A beloved Richardson event is celebrating the big 5-0 this year, and the city is taking a trip down memory lane May 4-5 in its honor.
Cottonwood Art Festival has been going strong since 1969, when the grassroots gathering had artists exhibiting their work on blankets and easels carted from home, on a first-come, first-served basis. They wore bell bottoms, halter tops, and tie-dyed shirts and sold macrame, paintings, and beaded jewelry. City organizers put up signs on telephone poles and placed advertisements in local newspapers, and it was free for anyone to attend.
That last part still holds true, as entrance to this twice-yearly event is gratis for festival-goers, but now the 260 or so artists are carefully selected from a pool of nearly 1,500 applicants.
For each juried show, artists exhibit their museum-quality work in 14 categories: 2-D mixed media, 3-D mixed media, ceramics, digital, drawings/pastels, fiber, glass, jewelry, leather, metalwork, painting, photography, sculpture, and wood.
"Over the years, Cottonwood has grown and evolved," says Serri Ayers, superintendent of community events for the City of Richardson. "However, the purpose of the event has never changed — the focus remains on the art and ensuring a beautiful venue for all artists to showcase and sell their work."
Though visual art is the main draw of Cottonwood, there are plenty of other activities on the agenda as well. Bands and musicians playing everything from country to blues to soul to rock fill Cottonwood Park's two stages, and there's a veritable smorgasbord of food and drink options.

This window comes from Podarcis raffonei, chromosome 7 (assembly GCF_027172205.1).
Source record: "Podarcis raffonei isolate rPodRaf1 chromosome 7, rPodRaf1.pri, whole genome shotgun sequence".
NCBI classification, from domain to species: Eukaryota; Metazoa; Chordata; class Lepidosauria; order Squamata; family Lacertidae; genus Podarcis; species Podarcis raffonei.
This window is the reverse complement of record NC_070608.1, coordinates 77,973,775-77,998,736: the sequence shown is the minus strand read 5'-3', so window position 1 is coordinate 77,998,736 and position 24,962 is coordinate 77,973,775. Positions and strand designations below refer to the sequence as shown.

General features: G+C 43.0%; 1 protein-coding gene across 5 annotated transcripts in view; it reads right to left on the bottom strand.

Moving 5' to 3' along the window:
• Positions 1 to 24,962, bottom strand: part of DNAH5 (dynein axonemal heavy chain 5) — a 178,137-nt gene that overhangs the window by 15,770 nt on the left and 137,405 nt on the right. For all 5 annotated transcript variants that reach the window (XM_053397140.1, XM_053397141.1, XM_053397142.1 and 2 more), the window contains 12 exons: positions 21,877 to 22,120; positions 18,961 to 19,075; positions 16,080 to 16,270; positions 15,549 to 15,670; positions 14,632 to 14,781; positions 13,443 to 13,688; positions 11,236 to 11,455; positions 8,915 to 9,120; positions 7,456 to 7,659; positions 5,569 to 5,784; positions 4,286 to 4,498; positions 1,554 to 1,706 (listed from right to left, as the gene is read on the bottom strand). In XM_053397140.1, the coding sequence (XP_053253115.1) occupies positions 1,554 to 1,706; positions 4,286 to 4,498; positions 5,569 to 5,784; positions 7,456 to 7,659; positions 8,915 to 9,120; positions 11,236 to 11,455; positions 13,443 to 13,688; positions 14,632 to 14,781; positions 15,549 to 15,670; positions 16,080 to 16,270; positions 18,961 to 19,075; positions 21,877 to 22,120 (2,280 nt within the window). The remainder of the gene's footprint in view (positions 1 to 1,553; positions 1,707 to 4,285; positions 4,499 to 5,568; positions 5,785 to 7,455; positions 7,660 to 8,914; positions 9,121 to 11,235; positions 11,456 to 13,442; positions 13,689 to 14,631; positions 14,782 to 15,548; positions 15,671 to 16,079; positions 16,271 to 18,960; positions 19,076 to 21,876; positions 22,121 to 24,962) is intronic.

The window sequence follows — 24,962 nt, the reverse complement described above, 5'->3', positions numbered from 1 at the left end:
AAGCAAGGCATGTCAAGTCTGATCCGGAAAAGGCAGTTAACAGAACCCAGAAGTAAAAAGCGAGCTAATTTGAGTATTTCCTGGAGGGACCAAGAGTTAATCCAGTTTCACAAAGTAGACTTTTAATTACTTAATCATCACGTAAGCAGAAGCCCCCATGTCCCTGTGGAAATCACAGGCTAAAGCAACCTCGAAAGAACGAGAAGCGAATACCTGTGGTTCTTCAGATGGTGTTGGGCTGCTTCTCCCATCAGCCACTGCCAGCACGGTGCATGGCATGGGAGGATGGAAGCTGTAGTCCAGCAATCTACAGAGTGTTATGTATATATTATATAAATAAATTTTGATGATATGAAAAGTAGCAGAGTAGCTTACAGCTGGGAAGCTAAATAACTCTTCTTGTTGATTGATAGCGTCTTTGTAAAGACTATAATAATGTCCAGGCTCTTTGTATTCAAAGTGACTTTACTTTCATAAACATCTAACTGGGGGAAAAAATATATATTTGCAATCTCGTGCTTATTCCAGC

The Lakeside Courtyard Beer Garden tent has an epic lineup of craft beer from such local breweries as Deep Ellum Brewing Co., Community Beer Co., and Bishop Cider Co., while margaritas, prosecco, and wine round out the variety of beverages. Arrive early to the festival each day to partake in Mimosa Mornings, starting at 10 am.
Kids aren't left out either, with the ArtStop Children's Area providing craft projects for pint-sized Picassos. They can even go back in time (figuratively) with Retro Rockets and BotJoy, making their own robot or engineering a rocket in honor of the 1969 moon landing — the same year Cottonwood started.
"While the art education programs, community outreach, number of artists, and crowds have increased, the up-close-and-personal attention from the artists and the warm atmosphere of Cottonwood Art Festival have remained the same," says Ayers. "Looking back always inspires us to look forward with enthusiasm to the history yet to be written."
For more information on this year's Cottonwood Art Festival, head here.